This short piece is a relatively accessible example of “deep” thinking. By combining concepts from two very different fields of reality (“buffered self” and “getting high”) we can understand something characteristic about the experience called “postmodernity.” 

Understanding this theory has three steps: (1) grasping the concept of the buffered self (2) newly appreciate what getting high means (3) understanding what the relation between getting high and buffered selves teaches us about postmodernity. 


The Canadian-Catholic philosopher Charles Taylor suggests that the modern/secular human have distinctively clear borders between themselves and the world; he calls this bordered existence a ‘buffered self.’   By contrast, pre-moderns had ‘porous-selves’: they lived in an enchanted world populated by immaterial realities that could  “could cross a porous boundary and shape our lives, psychic and physical.”   

To illustrate the difference between buffered and porous selves, Taylor uses the example of the experience of depression appears to both perspectives: 

 A modern is feeling depressed, melancholy. He is told: it’s just your body chemistry, you’re hungry, or there is a hormone malfunction, or whatever. Straightway, he feels relieved. He can take a distance from this feeling, which is ipso facto declared not justified. Things don’t really have this meaning; it just feels this way, which is the result of a causal action utterly unrelated to the meanings of things. This step of disengagement depends on our modern mind/body distinction, and the relegation of the physical to being “just” a contingent cause of the psychic.

But a pre-modern may not be helped by learning that his mood comes from black bile, because this doesn’t permit a distancing. Black bile is melancholy. Now he just knows that he’s in the grips of the real thing.

Here is the contrast between the modern, bounded, buffered self and the porous self of the earlier enchanted world. As a bounded self I can see the boundary as a buffer, such that the things beyond don’t need to “get to me,” to use the contemporary expression.

Here is an easy experience to sense your buffered self. Feel where you are. Maybe it’s between the eyes, in your vision, maybe in your chest. And then look around you and try to sense the mood of someone in the environment. If you are alone, feel the mood of an object. Does this feeling cross into you? Do you sense the buffer between yourself and the experience? Keep your answer in mind.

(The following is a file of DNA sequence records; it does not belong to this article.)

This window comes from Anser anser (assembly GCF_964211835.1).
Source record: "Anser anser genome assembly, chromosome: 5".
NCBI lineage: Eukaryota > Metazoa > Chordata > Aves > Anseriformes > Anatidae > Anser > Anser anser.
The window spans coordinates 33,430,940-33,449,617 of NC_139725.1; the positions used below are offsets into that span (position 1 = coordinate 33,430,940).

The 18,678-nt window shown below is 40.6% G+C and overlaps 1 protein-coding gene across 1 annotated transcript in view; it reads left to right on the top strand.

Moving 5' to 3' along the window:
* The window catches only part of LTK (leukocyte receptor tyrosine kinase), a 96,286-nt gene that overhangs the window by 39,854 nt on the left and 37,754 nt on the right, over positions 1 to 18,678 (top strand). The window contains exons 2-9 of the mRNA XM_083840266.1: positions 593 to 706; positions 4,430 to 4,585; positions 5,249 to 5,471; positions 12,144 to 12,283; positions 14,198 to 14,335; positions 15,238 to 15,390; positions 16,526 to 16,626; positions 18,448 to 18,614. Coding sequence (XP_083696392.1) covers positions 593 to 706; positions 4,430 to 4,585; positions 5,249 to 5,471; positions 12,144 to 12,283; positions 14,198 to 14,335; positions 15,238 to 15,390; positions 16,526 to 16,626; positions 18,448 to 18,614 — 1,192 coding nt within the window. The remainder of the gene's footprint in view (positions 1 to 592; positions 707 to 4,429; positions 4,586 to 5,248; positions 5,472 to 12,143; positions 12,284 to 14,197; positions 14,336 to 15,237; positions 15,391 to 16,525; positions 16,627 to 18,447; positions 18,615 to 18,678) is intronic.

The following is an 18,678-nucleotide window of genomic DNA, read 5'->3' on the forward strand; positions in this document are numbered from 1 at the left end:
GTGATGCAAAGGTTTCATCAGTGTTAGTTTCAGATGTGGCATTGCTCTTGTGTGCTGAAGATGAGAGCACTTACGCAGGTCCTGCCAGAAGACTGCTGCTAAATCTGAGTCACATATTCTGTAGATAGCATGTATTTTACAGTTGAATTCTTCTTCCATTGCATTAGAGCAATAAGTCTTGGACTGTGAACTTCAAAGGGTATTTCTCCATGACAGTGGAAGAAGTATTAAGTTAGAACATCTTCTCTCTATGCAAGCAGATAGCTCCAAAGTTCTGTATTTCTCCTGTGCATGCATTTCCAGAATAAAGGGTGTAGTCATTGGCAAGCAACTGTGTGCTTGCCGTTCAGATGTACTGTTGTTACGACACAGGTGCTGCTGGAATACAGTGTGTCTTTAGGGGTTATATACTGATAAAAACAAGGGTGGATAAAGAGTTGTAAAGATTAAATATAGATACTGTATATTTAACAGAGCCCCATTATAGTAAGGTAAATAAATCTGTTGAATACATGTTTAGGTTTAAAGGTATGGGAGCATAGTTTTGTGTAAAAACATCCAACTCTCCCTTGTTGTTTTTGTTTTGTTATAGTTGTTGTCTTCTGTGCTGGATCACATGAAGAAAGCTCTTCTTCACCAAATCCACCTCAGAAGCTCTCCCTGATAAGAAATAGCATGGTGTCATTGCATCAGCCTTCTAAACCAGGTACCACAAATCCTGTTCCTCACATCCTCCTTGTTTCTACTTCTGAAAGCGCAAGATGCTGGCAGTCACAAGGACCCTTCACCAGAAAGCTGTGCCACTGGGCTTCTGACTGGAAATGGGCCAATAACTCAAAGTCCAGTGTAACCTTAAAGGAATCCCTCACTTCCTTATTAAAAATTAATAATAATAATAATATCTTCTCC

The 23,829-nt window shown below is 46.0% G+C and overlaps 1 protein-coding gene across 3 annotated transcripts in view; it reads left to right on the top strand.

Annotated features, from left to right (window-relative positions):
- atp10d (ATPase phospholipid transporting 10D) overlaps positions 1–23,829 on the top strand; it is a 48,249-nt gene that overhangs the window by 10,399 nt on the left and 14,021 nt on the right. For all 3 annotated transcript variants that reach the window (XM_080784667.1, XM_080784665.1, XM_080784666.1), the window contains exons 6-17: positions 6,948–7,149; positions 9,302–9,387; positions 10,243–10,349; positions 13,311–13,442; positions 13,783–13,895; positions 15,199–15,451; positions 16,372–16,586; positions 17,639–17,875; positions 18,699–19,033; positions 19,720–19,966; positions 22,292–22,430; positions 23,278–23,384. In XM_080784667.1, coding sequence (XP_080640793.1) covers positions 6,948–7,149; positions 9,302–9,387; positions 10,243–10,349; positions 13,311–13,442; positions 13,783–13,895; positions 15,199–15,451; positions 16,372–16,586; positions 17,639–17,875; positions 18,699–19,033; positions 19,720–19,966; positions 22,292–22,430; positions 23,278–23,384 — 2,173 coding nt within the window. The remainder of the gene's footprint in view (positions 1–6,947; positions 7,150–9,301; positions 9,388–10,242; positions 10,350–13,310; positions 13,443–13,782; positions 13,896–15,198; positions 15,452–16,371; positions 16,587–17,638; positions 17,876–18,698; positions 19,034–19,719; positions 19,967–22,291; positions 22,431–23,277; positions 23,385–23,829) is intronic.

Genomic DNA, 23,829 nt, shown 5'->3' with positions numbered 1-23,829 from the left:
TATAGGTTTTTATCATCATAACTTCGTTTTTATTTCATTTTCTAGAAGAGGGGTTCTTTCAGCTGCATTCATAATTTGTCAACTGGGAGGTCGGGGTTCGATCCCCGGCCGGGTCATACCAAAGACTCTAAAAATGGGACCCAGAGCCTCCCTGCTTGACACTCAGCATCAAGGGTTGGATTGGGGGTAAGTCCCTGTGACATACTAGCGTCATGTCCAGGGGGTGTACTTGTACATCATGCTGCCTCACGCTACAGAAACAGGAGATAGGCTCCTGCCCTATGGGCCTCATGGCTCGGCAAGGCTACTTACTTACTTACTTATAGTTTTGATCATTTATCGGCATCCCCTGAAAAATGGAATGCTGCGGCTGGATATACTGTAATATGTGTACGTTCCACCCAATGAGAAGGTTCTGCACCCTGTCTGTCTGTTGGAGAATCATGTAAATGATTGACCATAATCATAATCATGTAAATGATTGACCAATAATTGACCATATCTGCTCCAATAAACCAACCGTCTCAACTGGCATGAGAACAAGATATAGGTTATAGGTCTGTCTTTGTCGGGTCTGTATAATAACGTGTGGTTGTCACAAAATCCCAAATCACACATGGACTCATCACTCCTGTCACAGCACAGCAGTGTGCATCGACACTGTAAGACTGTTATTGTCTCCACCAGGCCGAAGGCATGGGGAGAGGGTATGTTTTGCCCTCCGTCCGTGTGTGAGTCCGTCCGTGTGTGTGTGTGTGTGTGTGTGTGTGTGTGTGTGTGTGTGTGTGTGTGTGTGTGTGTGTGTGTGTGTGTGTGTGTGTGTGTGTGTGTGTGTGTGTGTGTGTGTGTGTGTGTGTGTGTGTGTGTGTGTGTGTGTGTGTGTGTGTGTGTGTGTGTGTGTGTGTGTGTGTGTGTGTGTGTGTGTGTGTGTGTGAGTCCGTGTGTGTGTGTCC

What does it mean to get high? In a sense, it isn’t so complicated, when we do drugs, our “elevation” rises. What does this mean? Well, when we are “grounded” it means that we pay attention to the parts of reality that seem to us to be “material.” or “real.” We think and act the way that all the other people around us do.  But with the intervention of chemicals, of substances, with the modifications of consciousness that make us high, we somehow rise up to a perspective “above” these “earthy” worries. Liberated from our fixed reality, we see patterns unnoticed. We notice unseen beauties.

Maybe you already sense the connection between getting high and the buffered self. When we get high, we aren’t “inside” of ourselves anymore. We somehow rise upwards to different layers of reality. In these layers of reality our experience may not be so buffered. Hence the connection between getting high and “psychosis.”

DMT is the most extreme case study of the relationship between getting high and leaving the buffered self. When the user inhales deeply enough on the DMT, they leave the confines of their physical body completely and enter into a different field of reality, completely unbuffered, and immaterial — in any sense known to us.


Stop and think about how more and more humans started to describe themselves as being “postmodern” at the same time that more and more humans used more and deeper drugs to get higher and higher.

Taylor’s theory of the “buffered self” helps us understand the relationship here. The modern self is buffered, protected from all immaterial realities by various reality-protecting programs, most prominently “scientific materialism.” But from within the buffered laboratories of the scientific materialist community came chemicals capable of breaking down those steel cages and letting the human soul out.

But only “out” for the distance and duration of a trip and in this trip, the soul may see the metasystem: a world managing itself into child sacrifice, thermonuclear warfare, and absolute nihilism. And what does the soul do then? Faced with this reality, the only rational choice is to get even higher.